- Star-Spangled Banner, The
1. See Stars and Stripes.2. (italics) the national anthem of the United States of America, based on a poem written by Francis Scott Key on September 14, 1814, and set by him to the melody of the English song To Anacreon in Heaven: officially adopted by the U.S. Congress in 1931.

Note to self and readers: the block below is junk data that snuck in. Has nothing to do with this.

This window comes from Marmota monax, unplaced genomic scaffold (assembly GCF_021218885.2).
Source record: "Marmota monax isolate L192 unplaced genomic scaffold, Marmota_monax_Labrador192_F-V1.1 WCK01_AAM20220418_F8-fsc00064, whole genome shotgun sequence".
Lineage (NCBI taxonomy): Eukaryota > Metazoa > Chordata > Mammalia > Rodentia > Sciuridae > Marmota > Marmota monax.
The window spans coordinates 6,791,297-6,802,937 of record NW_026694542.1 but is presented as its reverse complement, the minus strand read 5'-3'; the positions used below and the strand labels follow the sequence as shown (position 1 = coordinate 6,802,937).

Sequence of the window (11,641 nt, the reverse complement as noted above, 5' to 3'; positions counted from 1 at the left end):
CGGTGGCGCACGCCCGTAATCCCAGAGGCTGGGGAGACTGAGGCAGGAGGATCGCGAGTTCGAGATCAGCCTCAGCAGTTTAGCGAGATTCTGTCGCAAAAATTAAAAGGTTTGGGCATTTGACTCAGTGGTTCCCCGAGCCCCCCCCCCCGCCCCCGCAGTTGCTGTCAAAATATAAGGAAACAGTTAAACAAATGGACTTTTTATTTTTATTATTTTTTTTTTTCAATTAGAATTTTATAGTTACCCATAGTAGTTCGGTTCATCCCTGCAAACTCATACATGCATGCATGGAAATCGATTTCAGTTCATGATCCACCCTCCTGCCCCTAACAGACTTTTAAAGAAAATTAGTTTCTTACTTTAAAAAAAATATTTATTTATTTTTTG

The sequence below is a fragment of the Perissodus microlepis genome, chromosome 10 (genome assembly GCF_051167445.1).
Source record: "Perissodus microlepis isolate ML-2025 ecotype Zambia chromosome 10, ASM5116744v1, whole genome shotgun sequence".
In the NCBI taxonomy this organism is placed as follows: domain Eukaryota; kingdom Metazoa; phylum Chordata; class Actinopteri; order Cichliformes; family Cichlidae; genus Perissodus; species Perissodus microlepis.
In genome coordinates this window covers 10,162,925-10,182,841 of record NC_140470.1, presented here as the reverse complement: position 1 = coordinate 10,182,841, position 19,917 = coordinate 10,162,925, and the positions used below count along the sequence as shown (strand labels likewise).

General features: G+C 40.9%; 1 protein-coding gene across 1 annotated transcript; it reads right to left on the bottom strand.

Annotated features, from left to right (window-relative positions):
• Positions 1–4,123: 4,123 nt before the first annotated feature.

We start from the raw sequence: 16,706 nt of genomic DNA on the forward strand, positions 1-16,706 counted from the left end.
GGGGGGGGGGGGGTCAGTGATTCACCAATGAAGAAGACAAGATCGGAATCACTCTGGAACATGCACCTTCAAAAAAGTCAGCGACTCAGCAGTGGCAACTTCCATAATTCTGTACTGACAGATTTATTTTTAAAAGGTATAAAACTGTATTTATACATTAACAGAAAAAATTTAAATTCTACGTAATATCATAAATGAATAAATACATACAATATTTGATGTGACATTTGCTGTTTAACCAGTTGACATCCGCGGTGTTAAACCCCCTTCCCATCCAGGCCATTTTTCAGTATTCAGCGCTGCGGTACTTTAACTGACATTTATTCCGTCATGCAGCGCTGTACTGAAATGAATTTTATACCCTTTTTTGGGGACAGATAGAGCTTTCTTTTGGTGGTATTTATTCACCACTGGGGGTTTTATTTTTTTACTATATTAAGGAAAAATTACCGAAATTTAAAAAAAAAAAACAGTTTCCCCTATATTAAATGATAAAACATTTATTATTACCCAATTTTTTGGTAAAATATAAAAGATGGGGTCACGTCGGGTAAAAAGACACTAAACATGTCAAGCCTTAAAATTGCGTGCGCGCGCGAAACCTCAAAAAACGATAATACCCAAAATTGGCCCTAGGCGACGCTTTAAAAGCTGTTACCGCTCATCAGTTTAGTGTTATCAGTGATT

* * *▪ American national anthemnational anthem of the United States. Francis Scott Key (Key, Francis Scott), a lawyer, wrote the lyrics after watching the British attack Fort McHenry, Maryland, in 1814, during the War of 1812. The melody was taken from “To Anacreon in Heaven,” a drinking song of the Anacreontic Society (of London) that was written by the British composer John Stafford Smith. Key's words were first published in a broadside in 1814 under the title “Defence of Fort M'Henry.” The song's title was changed when it appeared in sheet-music form later the same year. After a century of general use, the four-stanza song was officially adopted as the national anthem by act of Congress in 1931.Innumerable publications of the song through the years have shown variations in both words and music. An official arrangement was prepared by John Philip Sousa (Sousa, John Philip) for the U.S. Army and Navy, and music educators have spent much time and effort in arriving at a practical version. The second and third stanzas are customarily omitted out of courtesy to the British. The accepted text of “The Star-Spangled Banner” is as follows:Oh, say can you see by the dawn's early lightWhat so proudly we hail'd at the twilight's last gleaming,Whose broad stripes and bright stars through the perilous fightO'er the ramparts we watch'd were so gallantly streaming?And the rockets' red glare, the bombs bursting in air,Gave proof through the night that our flag was still there.Oh, say does that star-spangled banner yet waveO'er the land of the free and the home of the brave?On the shore dimly seen through the mists of the deep,Where the foe's haughty host in dread silence reposes,What is that which the breeze, o'er the towering steep,As it fitfully blows, half conceals, half discloses?Now it catches the gleam of the morning's first beam,In full glory reflected now shines in the stream.'Tis the star-spangled banner, oh, long may it waveO'er the land of the free and the home of the brave!And where is that band who so vauntingly sworeThat the havoc of war and the battle's confusionA home and a country should leave us no more?Their blood has wash'd out their foul footstep's pollution.No refuge could save the hireling and slaveFrom the terror of flight or the gloom of the grave,And the star-spangled banner in triumph doth waveO'er the land of the free and the home of the brave.Oh, thus be it ever when freemen shall standBetween their lov'd home and the war's desolation!Blest with vict'ry and peace may the heav'n-rescued landPraise the power that hath made and preserv'd us a nationThen conquer we must, when our cause it is just,And this be our motto, “In God is our Trust,”And the star-spangled banner in triumph shall waveO'er the land of the free and the home of the brave.
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